Succot unites faiths to offer Syrian refugees a sanctuary

Succot unites faiths to offer Syrian refugees a sanctuary

Decorating the Succah

Succot has marked the start of an initiative to get London councils to double the number of refugees they take in from the Middle East, as Jews construct temporary shelters to remember the refugee experience of their ancestors.

There was early success in Kingston, when 70 faith leaders gathered in the town centre and persuaded Tory council leader Kevin Davis to offer sanctuary to 50 people from UN camps in Syria.

Organisers say they want to offer refuge to 1,500 people across the capital, up from 750 today.

“It was a pleasure to welcome Christians and Muslims to celebrate the festival of Succot with us and share this important tradition of our faith,” said Rabbi Baginsky.

“Together we promise to aid and welcome refugees resettled to Kingston.”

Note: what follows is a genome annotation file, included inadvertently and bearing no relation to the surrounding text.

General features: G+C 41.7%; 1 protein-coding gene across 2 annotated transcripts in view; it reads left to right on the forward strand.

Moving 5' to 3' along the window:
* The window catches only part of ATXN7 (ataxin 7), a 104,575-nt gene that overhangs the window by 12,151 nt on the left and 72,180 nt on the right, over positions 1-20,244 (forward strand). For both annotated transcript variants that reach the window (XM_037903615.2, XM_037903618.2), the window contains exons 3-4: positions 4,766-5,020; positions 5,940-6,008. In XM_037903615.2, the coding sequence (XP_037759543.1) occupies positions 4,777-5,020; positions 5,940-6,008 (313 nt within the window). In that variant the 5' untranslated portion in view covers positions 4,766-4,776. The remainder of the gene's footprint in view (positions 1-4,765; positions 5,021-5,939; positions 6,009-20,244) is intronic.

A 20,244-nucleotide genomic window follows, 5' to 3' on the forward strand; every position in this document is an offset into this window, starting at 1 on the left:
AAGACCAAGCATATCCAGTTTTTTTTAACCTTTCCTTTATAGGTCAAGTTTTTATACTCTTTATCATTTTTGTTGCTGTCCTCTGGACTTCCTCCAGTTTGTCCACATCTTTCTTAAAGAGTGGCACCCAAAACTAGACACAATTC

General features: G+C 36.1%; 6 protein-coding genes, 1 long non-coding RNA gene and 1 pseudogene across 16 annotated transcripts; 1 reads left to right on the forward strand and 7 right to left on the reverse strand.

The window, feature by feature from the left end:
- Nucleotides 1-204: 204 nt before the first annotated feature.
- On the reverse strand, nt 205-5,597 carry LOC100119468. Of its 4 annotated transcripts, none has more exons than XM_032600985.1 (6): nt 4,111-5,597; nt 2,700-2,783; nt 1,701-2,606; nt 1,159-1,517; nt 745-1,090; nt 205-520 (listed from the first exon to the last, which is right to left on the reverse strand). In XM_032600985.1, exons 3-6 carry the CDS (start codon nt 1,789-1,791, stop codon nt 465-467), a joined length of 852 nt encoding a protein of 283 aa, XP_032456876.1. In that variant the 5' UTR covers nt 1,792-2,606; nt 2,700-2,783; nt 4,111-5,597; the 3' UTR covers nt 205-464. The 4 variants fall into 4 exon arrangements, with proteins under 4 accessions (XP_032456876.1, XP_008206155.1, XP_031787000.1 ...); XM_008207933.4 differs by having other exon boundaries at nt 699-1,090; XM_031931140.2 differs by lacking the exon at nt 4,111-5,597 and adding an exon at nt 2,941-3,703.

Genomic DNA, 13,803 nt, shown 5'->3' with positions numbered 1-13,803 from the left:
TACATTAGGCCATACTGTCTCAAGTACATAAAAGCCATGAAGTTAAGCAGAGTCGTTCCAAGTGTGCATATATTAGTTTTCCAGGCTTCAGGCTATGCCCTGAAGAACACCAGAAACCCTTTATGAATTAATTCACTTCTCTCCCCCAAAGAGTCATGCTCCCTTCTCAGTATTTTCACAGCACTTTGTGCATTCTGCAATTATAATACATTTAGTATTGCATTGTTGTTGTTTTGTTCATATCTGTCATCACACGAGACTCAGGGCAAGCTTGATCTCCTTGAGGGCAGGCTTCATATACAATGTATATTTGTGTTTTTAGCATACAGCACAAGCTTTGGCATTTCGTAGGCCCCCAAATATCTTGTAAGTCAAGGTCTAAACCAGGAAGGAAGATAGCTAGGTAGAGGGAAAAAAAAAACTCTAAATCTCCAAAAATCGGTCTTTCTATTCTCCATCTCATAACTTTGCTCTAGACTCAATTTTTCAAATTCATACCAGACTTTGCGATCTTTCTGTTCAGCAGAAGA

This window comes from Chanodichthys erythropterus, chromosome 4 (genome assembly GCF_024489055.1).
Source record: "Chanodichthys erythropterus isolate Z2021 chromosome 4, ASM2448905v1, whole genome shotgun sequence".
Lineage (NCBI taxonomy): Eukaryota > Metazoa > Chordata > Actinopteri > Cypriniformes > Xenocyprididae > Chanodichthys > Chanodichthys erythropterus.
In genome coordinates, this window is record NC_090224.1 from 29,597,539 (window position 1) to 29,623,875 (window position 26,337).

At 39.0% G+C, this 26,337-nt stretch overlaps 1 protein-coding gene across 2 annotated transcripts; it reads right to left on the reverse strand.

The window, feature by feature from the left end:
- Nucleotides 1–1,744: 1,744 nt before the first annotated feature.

Liberal Judaism’s Danny Rich said: “This isn’t about an open door immigration policy; it’s about helping some of the most vulnerable refugees and supporting them to safety here in Kingston.” 

There are 2.3 million refugees in Syria and Iraq and the Bishop of Kingston, Rev. Dr Richard Cheetham, said even if the UK resettled 1,500 people, this was still a small number when compared with countries such as Germany, which was offering to settle 10,000 Syrian refugees. 

“The UK has a tradition of offering a home to those displaced by war and oppression,” he said.

“In giving sanctuary to Syrian refugees we would be affirming the understanding which is central to the Christian faith that the stranger should be made welcome in our communities.”


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